Oxford hired an outside manufacturer to produce large quantities of the vaccine for the trial. When the researchers received a sample of the vaccine and measured its strength, they noticed something strange. Using a different measurement technique than the manufacturer, Oxford found that the concentration of virus particles in the vaccine was twice that of the manufacturer.
Oxford researchers didn’t know which measurement to trust. They opted for a lower strength dose. In this way the dosage was safe even if it was incorrectly measured, albeit smaller than originally intended.
Participants were given two injections, about a month apart. Oxford started giving the vaccine. Within a few days, the participants reported fewer side effects such as sore arms or a mild fever than the participants during the first attempt. The Oxford researchers later identified an ingredient in the third-party vaccine batch that had moved their measurement up. That confirmed that they were using half a dose.
If the confusion about dosage surfaced months later, it would make efforts by scientists and public health officials more difficult to understand how well the vaccine was working.
Meanwhile, health officials began to advocate the inexpensive, easy-to-make vaccine. In June, Soumya Swaminathan, the chief scientist of the World Health Organization, called it “probably the leading candidate”. In July, UK Government Vaccine Task Force Leader Kate Bingham told lawmakers that it was “the most advanced vaccine in the world”.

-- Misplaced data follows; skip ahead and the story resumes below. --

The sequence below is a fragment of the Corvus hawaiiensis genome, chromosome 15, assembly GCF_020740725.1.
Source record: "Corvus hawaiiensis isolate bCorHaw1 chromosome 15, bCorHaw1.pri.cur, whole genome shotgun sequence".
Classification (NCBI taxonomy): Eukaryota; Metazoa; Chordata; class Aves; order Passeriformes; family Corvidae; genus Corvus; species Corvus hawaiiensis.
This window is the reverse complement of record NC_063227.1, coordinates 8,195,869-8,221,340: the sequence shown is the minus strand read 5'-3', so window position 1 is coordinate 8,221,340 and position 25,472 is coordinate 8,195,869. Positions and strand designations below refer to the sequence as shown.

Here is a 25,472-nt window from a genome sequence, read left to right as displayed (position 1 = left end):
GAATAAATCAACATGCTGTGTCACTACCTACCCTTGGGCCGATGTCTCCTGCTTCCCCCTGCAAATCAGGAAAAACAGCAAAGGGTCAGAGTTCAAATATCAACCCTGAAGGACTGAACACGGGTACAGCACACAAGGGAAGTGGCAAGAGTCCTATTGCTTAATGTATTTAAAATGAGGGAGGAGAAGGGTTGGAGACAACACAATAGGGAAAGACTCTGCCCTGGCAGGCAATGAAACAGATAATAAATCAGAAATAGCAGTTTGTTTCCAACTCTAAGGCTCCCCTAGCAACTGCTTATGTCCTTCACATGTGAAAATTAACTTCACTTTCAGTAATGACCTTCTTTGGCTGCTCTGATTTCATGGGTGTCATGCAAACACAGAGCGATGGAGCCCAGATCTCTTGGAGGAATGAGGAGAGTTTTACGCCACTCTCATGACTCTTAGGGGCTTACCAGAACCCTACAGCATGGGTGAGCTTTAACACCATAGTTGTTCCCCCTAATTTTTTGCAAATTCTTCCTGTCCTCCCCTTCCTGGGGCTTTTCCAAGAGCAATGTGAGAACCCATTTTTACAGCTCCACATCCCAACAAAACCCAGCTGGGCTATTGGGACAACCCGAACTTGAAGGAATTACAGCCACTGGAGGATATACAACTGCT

Trump administration officials were also enthusiastic. White House Chief of Staff Mark Meadows told Congress leaders on July 30 that the Oxford-AstraZeneca vaccine could get emergency FDA approval as early as September, two people told the New York Times. (A spokesman for Mr. Meadows denied having discussed AstraZeneca’s prospects.)
Such optimism was premature.
Federal health officials said in June that in order to approve a vaccine, the FDA will likely need to see data from at least 30,000 late-stage study participants. At that point, Oxford’s studies in the UK and Brazil were ongoing, and even if their results were pooled, they would be below that FDA threshold. (The agency has never closed the door to relying solely on data from overseas studies when approving a vaccine.)